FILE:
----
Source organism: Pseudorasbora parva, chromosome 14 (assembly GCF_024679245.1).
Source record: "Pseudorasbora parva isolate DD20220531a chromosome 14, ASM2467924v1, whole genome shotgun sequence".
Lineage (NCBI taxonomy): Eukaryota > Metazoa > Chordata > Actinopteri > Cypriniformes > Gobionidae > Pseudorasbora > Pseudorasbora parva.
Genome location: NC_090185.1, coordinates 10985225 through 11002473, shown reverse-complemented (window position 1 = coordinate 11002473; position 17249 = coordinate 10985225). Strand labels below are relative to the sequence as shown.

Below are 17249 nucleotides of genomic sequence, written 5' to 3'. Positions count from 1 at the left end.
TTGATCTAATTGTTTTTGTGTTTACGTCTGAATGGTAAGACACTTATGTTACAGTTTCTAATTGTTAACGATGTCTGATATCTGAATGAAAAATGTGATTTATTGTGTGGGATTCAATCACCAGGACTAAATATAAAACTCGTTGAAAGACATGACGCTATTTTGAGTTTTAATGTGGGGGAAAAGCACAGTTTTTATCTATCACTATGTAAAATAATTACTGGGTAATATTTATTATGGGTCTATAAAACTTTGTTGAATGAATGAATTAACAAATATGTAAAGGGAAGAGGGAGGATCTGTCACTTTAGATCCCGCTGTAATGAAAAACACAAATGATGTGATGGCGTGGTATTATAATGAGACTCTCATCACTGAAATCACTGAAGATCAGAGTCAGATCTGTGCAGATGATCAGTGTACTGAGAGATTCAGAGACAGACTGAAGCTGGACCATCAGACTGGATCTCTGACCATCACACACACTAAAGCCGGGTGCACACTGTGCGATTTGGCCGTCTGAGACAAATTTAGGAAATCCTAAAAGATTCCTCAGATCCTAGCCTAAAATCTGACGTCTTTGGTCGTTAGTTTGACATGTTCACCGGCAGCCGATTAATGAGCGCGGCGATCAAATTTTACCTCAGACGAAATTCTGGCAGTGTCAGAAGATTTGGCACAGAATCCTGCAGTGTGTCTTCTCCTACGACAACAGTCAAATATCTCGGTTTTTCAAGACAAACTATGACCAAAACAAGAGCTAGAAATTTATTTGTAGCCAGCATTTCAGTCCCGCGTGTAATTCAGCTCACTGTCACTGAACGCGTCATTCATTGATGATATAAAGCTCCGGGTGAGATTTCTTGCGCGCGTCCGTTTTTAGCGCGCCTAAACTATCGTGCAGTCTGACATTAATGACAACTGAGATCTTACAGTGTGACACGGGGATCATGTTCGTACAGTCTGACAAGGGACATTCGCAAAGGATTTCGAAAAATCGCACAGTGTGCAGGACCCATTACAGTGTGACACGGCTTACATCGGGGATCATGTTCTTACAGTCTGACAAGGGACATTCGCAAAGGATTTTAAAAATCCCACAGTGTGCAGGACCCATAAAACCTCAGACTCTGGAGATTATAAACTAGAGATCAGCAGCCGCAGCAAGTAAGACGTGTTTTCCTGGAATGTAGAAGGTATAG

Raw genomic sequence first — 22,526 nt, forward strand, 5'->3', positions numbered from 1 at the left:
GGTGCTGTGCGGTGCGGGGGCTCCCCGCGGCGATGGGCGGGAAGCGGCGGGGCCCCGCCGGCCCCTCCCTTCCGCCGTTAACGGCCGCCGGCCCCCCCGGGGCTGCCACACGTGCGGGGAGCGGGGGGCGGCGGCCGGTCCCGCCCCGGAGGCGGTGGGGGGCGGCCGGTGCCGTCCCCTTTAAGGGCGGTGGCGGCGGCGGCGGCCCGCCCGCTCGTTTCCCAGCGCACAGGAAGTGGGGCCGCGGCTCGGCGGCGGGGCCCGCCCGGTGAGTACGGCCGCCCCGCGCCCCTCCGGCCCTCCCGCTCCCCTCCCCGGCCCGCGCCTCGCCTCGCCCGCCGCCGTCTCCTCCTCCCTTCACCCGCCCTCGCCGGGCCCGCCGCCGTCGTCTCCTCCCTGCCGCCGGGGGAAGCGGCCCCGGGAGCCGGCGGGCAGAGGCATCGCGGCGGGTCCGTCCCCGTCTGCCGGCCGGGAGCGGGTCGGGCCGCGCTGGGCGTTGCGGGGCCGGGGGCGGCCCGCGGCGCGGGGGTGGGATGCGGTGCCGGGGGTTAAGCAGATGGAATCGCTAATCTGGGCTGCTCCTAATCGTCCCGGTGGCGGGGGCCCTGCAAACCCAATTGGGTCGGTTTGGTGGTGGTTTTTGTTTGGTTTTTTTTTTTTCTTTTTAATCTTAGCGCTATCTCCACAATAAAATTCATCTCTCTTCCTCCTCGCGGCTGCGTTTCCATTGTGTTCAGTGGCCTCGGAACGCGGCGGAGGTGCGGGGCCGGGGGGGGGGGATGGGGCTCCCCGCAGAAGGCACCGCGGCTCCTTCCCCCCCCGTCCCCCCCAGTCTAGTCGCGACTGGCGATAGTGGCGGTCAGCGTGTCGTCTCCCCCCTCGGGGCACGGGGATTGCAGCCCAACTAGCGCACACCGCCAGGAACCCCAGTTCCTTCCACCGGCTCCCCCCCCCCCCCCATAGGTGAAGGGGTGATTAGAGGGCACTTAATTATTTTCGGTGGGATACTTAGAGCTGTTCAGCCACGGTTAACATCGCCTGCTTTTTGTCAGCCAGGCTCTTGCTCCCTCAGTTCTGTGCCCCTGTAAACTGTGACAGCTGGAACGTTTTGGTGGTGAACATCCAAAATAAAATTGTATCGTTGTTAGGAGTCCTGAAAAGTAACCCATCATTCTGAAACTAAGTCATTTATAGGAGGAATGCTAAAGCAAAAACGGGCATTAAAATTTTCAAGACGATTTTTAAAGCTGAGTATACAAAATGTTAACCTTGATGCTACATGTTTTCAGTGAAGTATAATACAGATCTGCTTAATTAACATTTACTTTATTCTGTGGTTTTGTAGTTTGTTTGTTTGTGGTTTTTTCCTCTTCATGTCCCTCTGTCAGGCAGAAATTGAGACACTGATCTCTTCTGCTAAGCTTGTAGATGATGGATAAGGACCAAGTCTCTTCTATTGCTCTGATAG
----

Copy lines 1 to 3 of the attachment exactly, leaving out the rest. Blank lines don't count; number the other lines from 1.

Source organism: Pseudorasbora parva, chromosome 14 (assembly GCF_024679245.1).
Source record: "Pseudorasbora parva isolate DD20220531a chromosome 14, ASM2467924v1, whole genome shotgun sequence".
Lineage (NCBI taxonomy): Eukaryota > Metazoa > Chordata > Actinopteri > Cypriniformes > Gobionidae > Pseudorasbora > Pseudorasbora parva.